Continuing with the main technical focuses from last month, Product Manager Sage Ross spent December focused on collaboration and mentorship, as well as working on bug fixes and feature development.
Sejal Khatri started her Outreachy internship this month to improve the Dashboard’s user profile pages. She’s already made considerable progress toward our plans for these profile pages, and she’s made several improvements and bug fixes for course pages as well. Check out Sejal’s latest post on her internship blog to see what she’s been up to. December was also a busy month for the high school students participating in Google Code-In. Sage has been mentoring them on Dashboard tasks, including some performance and accessibility improvements, documentation and testing, bug fixes, and new features to help Wiki Ed staff handle new courses more efficiently. This month saw contributions to Wiki Ed’s codebase from nine developers outside of our staff and contractors — a new record.
Sage developed the initial version of an Article Viewer tool that lets you see a full Wikipedia article — as it looks on Wikipedia — without leaving the Dashboard. The Article Viewer is currently available alongside the Diff Viewer when you zoom in on a particular edited article in a course’s Articles tab.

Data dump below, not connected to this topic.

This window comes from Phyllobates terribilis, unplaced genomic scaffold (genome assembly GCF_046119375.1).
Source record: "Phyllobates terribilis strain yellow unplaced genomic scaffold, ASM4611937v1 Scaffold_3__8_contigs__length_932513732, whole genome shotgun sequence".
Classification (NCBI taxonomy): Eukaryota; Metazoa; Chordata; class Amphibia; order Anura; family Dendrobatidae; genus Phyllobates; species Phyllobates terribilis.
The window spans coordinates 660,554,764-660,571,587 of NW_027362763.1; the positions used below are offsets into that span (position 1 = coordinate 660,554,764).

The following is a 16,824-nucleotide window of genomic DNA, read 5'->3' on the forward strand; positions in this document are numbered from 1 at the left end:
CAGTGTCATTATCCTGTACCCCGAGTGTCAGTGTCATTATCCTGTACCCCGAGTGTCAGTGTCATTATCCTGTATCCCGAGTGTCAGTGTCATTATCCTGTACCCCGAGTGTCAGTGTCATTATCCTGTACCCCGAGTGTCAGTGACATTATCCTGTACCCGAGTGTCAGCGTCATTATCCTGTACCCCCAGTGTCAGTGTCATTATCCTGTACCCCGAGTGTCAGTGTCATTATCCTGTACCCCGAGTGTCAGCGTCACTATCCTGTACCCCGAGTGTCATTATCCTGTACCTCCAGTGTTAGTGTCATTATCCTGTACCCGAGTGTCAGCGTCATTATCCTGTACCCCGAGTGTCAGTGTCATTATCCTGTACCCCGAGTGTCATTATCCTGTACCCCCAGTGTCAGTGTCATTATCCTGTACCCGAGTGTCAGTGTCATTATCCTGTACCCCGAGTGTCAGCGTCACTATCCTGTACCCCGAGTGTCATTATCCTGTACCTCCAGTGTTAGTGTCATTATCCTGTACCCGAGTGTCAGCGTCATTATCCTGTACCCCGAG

In anticipation of increased Dashboard usage in 2017, in late December — just before Christmas weekend — we migrated the software to a more powerful server. The ensuing 20 minutes were the only downtime for the Dashboard during the entire 2016 term (although a handful of network disruptions and problems with Wikimedia servers did affect Dashboard users at earlier points in the term).
Research and Academic Engagement
In December, Research Fellow Zach McDowell completed the 13 focus groups portion of the research program. A total of 475 minutes of focus group recordings were sent away for transcription, resulting in more than 250 pages of text for analysis.
Survey research participation continued to grow, with more than 1,200 responses in the pre-assessment as well as more than 850 responses for the post-assessment. Surveys close on January 17, 2017.
Zach spent the remainder of his time beginning preliminary assessment of the data and cleanup plan. Additionally, Zach has been seeking out a graduate student to engage as a data science intern to expedite the analysis process of the data.
Finance & Administration / Fundraising
Finance & Administration